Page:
I’m asked almost every show, what is that weirdo see-through guitar on the stand?
Well, it’s a Yamaha Silent Guitar. It’s a classical guitar with no body. The magic pickups under the strings allow it to resonate through the speakers without any sound coming from the actual body of the guitar. If it weren’t plugged in, you wouldn’t hear it at all because it has no wooden body. This also means it never feeds back, which is why I can slam against it and leave the strings ringing when I do my little circus act of playing two guitars at the same time at the end of each show.
Despite looking like an alien left it down here for us mere mortals, it reminds me of Willie Nelson’s Django classical sound when I play sad little dyads on it (two notes at the same time, usually forming harmony pleasing to the ear).
You can find these guitars used for around 400 to 500 bucks online. I used some Home Depot clamps to attach it to one of Jesse’s cymbal stands. The amazing soundman/TM Jeff Corbet from Wichita added about 20 little washers to it years back that are still there to this day and remind me of Jeff’s brilliance every morning we load into a school or night we load into a club.
This rig has served me well over the years. It’s fantastic to take to a drop-in gig, too, as it weighs less than a feather and basically breaks down into a backpack.
This Star Trek-looking experiment of a six-string gets us a lot of funny looks before we play. One guy in Oklahoma had a great one-liner: “So, if you become a better guitar player, will they give you a whole guitar to play?” Heeeeee. Shut it.
The other question I get is what made me think to play two guitars at the same time. Had I seen it someplace? I know other folks do it, but I had never seen it.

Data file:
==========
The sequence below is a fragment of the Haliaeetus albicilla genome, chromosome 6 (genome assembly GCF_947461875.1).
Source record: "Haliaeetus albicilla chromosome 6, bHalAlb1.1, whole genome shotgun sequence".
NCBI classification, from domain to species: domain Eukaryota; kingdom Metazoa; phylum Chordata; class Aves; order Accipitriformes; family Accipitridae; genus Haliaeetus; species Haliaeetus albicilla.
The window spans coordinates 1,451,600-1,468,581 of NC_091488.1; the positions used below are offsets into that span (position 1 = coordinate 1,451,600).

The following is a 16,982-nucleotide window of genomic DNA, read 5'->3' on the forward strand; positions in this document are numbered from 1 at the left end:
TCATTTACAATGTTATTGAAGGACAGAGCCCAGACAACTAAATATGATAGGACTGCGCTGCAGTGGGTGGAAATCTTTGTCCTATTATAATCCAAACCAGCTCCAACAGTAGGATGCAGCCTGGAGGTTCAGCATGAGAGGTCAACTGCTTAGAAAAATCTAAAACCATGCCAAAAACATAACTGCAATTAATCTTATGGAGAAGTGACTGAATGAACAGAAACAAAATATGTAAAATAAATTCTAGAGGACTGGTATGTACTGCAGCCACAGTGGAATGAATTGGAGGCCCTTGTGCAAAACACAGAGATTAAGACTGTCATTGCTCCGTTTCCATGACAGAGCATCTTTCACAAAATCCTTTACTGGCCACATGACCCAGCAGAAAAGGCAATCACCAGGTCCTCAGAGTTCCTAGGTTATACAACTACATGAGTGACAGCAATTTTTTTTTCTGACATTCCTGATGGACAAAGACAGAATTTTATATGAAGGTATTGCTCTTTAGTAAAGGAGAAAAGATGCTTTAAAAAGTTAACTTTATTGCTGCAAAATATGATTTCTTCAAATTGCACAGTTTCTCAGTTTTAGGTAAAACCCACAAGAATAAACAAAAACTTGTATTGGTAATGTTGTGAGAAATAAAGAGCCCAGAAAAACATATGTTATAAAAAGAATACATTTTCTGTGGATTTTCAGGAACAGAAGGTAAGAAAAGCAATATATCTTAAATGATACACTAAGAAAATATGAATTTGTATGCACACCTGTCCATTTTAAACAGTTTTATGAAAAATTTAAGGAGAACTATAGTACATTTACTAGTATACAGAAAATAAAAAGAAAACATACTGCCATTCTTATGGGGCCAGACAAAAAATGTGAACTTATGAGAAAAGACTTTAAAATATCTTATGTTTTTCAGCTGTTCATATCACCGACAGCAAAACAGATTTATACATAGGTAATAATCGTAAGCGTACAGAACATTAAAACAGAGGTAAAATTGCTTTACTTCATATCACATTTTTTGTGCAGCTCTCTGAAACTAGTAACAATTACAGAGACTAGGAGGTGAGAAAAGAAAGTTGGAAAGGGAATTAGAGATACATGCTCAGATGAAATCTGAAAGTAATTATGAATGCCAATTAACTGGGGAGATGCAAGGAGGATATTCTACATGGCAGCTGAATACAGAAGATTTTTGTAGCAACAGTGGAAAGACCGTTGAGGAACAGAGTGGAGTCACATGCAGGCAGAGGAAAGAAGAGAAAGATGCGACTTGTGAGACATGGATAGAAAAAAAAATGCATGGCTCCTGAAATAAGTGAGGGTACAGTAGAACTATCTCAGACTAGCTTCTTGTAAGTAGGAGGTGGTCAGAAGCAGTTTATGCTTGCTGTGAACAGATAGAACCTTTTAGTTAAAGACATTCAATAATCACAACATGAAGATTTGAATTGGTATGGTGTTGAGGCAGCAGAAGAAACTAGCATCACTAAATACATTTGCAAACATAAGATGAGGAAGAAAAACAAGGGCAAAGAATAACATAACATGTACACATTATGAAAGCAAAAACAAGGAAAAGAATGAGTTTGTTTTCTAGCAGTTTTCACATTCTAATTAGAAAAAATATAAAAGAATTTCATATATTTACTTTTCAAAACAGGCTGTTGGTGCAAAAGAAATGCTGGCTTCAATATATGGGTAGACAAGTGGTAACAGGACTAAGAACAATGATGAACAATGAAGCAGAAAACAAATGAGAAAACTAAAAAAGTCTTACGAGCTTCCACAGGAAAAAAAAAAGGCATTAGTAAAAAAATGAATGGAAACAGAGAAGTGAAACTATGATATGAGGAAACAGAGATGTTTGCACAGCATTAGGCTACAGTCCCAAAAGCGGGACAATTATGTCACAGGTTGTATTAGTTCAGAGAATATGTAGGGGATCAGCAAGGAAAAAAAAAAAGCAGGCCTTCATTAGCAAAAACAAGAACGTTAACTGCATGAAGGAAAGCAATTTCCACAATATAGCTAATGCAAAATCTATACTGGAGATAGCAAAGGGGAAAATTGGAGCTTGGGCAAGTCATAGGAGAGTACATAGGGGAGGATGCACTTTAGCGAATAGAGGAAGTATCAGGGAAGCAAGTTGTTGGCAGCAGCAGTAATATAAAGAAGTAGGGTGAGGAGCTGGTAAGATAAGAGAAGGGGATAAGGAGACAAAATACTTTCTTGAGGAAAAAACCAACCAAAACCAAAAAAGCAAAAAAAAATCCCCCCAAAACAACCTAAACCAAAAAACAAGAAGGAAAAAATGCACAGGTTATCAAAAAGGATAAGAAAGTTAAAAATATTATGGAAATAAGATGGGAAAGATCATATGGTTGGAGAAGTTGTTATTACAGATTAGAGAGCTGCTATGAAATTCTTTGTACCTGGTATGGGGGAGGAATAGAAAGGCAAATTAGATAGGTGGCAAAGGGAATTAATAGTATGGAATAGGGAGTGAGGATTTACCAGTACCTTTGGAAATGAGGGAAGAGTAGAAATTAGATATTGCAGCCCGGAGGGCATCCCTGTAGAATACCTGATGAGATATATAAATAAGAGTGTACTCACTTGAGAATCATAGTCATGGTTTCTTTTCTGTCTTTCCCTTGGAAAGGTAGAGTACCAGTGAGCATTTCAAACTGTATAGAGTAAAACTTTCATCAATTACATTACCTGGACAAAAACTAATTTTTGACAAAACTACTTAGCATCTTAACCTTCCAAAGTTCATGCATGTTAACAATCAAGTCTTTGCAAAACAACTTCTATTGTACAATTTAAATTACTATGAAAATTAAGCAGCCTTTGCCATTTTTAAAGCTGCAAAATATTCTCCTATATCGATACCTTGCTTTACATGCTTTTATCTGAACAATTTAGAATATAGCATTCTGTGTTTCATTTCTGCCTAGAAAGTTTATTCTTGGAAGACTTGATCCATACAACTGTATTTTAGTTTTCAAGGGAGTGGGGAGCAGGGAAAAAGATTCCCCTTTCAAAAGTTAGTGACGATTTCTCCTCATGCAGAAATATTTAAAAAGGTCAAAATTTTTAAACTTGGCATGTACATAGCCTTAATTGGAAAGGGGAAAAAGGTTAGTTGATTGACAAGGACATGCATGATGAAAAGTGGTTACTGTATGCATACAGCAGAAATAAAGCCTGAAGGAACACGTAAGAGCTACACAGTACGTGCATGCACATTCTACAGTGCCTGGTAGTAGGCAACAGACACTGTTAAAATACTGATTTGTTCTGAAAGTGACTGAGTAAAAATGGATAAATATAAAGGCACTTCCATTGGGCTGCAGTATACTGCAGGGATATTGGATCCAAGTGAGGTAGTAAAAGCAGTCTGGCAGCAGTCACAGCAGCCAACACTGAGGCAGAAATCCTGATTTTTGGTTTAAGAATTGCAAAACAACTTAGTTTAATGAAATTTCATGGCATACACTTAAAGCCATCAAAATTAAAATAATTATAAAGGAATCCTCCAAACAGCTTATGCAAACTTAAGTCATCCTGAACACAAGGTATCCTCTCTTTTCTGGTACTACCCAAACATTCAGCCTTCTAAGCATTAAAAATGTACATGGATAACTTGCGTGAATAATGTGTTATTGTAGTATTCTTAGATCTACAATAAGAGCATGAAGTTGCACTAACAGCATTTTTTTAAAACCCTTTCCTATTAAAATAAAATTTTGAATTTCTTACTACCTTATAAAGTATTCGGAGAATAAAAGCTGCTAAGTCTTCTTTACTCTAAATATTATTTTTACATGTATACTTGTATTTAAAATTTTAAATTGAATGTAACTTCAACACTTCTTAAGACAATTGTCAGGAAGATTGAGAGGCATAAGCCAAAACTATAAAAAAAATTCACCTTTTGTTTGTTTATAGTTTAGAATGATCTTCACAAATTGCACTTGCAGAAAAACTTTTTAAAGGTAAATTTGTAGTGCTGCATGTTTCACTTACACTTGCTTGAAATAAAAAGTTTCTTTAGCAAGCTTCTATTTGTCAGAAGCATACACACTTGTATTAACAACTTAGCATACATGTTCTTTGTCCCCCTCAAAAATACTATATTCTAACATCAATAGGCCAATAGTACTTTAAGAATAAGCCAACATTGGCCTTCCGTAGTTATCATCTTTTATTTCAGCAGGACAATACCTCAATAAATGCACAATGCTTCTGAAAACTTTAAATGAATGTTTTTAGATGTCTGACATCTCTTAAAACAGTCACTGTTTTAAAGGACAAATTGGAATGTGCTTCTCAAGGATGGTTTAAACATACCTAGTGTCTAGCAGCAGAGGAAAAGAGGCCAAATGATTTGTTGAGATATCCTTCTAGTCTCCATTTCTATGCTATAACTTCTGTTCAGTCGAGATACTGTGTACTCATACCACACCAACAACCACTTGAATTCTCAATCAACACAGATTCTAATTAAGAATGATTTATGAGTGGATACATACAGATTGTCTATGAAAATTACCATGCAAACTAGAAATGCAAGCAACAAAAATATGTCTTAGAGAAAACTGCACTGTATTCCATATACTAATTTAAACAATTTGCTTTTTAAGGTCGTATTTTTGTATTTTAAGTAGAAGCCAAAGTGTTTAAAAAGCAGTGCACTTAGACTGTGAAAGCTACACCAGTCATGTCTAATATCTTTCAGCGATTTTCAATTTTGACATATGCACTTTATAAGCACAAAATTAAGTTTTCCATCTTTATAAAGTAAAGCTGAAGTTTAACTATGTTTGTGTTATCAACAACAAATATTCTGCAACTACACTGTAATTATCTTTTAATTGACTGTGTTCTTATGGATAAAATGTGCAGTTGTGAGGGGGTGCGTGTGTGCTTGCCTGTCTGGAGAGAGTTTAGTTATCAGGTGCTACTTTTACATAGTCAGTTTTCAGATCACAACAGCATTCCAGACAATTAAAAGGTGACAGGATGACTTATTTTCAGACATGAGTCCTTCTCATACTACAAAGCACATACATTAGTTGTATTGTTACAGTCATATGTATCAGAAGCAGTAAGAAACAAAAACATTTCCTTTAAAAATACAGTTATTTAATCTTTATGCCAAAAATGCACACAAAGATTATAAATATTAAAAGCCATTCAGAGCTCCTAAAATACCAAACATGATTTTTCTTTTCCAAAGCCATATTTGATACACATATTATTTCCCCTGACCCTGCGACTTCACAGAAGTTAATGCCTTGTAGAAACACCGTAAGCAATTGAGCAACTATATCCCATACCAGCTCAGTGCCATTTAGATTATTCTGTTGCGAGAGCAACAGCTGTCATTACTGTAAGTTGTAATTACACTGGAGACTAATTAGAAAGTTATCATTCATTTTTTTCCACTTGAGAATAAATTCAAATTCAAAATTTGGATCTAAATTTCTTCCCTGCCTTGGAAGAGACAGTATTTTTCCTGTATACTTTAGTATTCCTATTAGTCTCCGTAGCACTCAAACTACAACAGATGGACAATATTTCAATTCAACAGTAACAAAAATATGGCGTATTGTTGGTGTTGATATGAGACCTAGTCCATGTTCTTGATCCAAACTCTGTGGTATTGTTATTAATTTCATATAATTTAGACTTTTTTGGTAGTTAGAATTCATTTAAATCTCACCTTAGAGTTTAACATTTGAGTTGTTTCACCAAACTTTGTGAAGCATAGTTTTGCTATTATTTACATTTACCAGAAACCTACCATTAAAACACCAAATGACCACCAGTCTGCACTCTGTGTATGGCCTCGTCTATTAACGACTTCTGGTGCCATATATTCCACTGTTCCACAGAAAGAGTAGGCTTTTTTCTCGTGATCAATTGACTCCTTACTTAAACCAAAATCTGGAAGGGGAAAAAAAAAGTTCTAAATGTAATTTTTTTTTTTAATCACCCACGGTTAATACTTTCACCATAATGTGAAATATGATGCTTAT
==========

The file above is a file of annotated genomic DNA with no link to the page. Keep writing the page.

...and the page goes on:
Over a decade ago, we were down in Harker Heights, Texas, 110-degree heat, booking as we went along, staying on tour for months and months at a time trying to build a fan base. Seeing the country, taking pictures, going broke, and loving every second of it. This was the Texas tour swing that we met Stevie Ray Vaughn’s tour manager, Cutter Brandenburg (more on the genius and fire of Cutter later).
We were at a club right next to a military base down south, and we were playing to no one—I mean CRICKETS. The janitor wasn’t even interested. There were maybe five drunks at the bar, an old couple in the back, maybe a drug deal or two going down in the bathroom, and THE ROSE LADY. (You know, the lady that sells roses table to table in the club. Not sure which is worse, being the rose lady wandering around an empty club or a rock band playing your heart out to no one. I’ll say the rock band because she is one person from the town, and we drove there—and there were three of us plus our road manager, Ohio Tony, going broke (more on him later, too).
So we are grinding away on something like a four-hour set (too long for original music. I don’t want to hear U2 for four hours, and I would have U2’s babies. Well, OK, Prince I would see live for four hours). The rose lady came up to the front of the stage and started rocking out. When you only have one person to entertain, you do what you can to keep ’em in the room. I start going nuts on some crazy solo, and I break two strings during the same song.
Now, folks, if you play full time, you can get around a missing string. You can think on your feet and change the chords as you go—not a problem. But when two of them go, it can get foggy in a hurry.